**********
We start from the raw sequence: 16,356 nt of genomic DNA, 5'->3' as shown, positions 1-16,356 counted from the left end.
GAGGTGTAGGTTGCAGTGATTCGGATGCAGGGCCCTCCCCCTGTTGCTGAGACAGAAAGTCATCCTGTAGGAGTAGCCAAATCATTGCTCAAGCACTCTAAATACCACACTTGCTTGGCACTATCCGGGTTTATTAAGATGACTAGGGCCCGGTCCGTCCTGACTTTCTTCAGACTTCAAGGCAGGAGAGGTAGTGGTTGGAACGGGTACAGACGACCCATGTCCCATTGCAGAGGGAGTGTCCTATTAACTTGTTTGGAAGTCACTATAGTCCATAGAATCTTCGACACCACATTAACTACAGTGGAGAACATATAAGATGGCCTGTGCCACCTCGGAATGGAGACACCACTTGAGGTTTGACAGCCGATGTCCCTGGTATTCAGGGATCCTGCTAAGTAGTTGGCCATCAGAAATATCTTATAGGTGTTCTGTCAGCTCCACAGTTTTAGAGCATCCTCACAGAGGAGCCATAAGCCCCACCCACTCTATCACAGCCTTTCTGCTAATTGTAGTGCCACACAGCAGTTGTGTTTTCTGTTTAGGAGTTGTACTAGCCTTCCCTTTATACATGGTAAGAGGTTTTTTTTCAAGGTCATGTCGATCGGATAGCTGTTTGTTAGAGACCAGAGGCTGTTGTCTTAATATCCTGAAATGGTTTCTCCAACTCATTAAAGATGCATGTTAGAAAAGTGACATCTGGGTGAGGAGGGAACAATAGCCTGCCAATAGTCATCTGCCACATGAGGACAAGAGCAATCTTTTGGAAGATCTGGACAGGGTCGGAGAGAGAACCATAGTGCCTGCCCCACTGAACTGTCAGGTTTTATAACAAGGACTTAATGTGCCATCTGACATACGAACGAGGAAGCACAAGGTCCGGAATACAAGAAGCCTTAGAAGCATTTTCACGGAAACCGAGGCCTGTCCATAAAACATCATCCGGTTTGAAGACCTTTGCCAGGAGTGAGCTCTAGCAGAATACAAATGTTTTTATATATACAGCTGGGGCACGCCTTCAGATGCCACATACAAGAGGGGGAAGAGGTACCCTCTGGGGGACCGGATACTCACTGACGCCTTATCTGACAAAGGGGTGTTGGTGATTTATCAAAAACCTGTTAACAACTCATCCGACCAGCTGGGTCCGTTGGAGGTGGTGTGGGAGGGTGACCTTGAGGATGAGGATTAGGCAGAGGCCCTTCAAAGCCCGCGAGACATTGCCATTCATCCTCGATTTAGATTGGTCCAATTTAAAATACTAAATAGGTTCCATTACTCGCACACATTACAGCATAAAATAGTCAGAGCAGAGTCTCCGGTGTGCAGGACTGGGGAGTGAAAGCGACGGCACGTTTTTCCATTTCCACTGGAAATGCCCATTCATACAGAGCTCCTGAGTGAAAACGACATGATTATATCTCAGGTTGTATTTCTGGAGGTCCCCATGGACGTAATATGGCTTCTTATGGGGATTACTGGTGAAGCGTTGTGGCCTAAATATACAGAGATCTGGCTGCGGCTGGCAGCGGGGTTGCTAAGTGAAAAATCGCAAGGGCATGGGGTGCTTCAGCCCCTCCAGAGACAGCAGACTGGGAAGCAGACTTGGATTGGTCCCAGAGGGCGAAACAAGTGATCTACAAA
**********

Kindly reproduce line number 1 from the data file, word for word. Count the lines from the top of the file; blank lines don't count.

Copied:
We start from the raw sequence: 16,356 nt of genomic DNA, 5'->3' as shown, positions 1-16,356 counted from the left end.